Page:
Cannabis grows beautifully in Indiana — witness the above, from Greens Fork last August (unfortunately busted after a tipster called it in).

​When Indiana state Senator Karen Tallian first floated the idea of introducing a bill to legalize marijuana, her Statehouse colleagues warned her it could kill her chances of being reelected. After all, conventional wisdom holds that pot legalization is a political third rail.

But Tallian (D-Portage), 60, a mother of three, thought there might be some public support for taking the crime out of cannabis, so she sent out an informal email survey to her constituents in northeast Indiana, reports Maureen Hayden at the CNHI Statehouse Bureau.
Within 72 hours of sending the email, she got more than 2,000 responses. Almost all of them were supportive, and most of those said Indiana should treat marijuana like alcohol: Control its sale and tax it as a revenue source.
“I was floored by the response,” Tallian said. Encouraged by the support, she filed a bill last January to begin a serious conversation about the issue.

Photo: Jesse Pearson
Dude! I knew it!

​Connecticut state Senator Toni Boucher doesn’t like medical marijuana, and she seems proud of herself for trying to stop it in her state, according to a press release her office sent out on Thursday.

According to the breathless (and almost entirely brainless) release, Sen. Boucher “valiantly tried to stop a medical marijuana bill from getting out of the Finance Revenue and Bonding Committee.” See there? Trying to stop seriously ill patients from getting the only medicine that helps is “valiant” now, get it?

Graphic: ReLegalize Indiana

​An Indiana state senator is asking a question she hopes could spur debate over sentencing laws, and possibly save the state millions of dollars in the process: Should marijuana be legalized?

Sen. Karen Tallian (D-Portage) is sponsoring a bill that would direct the criminal law and sentencing study committee to examine Indiana’s marijuana laws next summer and come up with recommendations, reports Deanna Martin of the Associated Press.
“We need to think about this,” Tallian said. “We’re cutting essential services out of the budget now, and it may not make sense to spend millions of dollars prosecuting marijuana cases.”
Senate Corrections Committee Chairman Brent Steele (R-Bedford) said he would give Tallian’s proposal a legislative hearing, despite the fact that Democrats are badly outnumbered in the Senate. He said the study could help lawmakers decide if they should explore the issue, but noted that “even in California,” a proposal to legalize marijuana failed. (Yes, it’s coming true, as we predicted: The failure of Prop 19 is now being used as a talking point by prohibitionists.)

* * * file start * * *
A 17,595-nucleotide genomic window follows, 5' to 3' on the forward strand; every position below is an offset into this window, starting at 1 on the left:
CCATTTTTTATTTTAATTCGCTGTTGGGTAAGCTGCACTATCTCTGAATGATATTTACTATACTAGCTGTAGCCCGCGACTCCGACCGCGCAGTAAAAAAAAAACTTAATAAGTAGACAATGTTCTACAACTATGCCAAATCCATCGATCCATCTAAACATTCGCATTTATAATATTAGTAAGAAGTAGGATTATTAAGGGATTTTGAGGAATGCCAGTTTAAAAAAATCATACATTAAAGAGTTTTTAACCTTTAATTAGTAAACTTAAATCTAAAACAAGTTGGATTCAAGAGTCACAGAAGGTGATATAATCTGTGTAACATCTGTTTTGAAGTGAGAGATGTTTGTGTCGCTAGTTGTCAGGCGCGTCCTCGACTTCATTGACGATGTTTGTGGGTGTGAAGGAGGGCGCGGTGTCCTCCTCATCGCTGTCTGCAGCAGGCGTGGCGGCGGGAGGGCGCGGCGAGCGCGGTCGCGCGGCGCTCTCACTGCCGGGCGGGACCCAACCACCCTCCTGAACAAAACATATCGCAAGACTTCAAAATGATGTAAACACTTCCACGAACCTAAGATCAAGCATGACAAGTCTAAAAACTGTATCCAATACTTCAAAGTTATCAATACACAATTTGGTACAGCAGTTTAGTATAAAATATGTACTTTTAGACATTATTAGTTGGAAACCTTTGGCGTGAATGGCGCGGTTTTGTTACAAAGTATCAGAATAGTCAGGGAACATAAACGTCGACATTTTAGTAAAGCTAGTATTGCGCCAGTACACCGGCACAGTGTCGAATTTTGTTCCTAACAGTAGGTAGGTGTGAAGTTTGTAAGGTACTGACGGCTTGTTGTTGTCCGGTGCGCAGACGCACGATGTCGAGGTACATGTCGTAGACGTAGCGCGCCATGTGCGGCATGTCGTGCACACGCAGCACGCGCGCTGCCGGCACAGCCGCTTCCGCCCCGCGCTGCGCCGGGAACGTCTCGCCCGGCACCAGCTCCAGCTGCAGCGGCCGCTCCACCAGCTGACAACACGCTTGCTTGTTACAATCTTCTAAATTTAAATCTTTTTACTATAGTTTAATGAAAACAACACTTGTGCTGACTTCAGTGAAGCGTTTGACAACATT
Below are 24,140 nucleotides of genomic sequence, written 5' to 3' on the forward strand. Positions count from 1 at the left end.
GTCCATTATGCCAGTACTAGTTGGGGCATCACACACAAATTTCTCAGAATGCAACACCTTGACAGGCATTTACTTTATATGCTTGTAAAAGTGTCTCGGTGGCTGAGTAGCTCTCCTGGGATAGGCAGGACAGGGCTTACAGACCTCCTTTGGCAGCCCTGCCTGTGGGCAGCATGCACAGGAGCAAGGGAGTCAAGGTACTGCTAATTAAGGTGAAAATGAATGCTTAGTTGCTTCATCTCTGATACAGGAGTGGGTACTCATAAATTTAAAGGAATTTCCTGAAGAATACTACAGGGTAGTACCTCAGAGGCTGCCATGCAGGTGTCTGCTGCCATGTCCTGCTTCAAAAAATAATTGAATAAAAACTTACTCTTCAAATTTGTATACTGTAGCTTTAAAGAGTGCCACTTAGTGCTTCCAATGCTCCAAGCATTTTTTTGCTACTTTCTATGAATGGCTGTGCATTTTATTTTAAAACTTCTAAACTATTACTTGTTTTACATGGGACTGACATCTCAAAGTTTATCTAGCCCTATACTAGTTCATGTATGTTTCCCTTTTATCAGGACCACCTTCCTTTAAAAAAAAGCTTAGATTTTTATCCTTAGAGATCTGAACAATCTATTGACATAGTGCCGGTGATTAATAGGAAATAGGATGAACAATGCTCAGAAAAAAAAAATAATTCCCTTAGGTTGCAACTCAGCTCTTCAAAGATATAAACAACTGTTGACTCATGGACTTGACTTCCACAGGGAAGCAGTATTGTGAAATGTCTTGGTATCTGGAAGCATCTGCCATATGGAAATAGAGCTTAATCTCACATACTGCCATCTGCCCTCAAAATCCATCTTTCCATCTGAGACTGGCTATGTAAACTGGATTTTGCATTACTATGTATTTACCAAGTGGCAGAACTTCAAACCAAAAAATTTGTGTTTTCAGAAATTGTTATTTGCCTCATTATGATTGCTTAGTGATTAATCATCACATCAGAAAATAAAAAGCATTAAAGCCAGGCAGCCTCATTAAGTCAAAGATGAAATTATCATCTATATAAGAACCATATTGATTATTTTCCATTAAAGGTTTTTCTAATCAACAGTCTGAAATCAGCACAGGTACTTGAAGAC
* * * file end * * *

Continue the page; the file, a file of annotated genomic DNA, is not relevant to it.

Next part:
Photo: Politics of Pot
Michelle Leonhart’s nomination has hit a snag, and it’s not about marijuana, it’s about access to painkillers for nursing home patients

​A Democratic Senator is threatening to block the Obama Administration’s pick to head the Drug Enforcement Administration due to a dispute over restrictions on how nursing homes dispense prescription drugs to patients.

The DEA has stepped up a crackdown on facilities allowing nurses or other nursing home staff to dispense powerful prescription drugs without a doctor’s authorization, reports Evan Perez at The Wall Street Journal.
The nursing home crackdown is supposedly part of a wider DEA effort to “prevent abuse” of prescription painkillers, which are often diverted to the black market for large profits.
Nursing home facilities aren’t staffed with enough doctors to be on hand to prescribe drugs every time they’re needed, according to industry groups. And nursing homes don’t seem inclined to change their “business models,” since keeping more doctors on staff would reduce profits.

Photo: News 10
Bernell Bryan Washington (left) and Sky Manriquez are accused of going on a spending spree, including buying $225 worth of marijuana withwith the senator’s credit card

​A couple who investigators claim used a Virginia state senator’s American Express card to buy marijuana at a Sacramento dispensary have surrendered to authorities.

Bernell Washington, 24, and Sky Manriquez, 21, turned themselves in because of the intense publicity surrounding the case, according to Sacramento Valley Hi-Tech Crimes Task Force commander Capt. Jim Cooper, reports George Warren at News 10.
The pair is accused of going on a spending spree with Sen. Richard Saslaw’s credit card. Saslaw is Democratic majority leader in the Virginia State Senate.
The couple’s purchases included expensive restaurant meals, smoking paraphernalia and $225 worth of medical marijuana from the Fruitridge Health and Wellness Collective.

1 2 3 4 5 35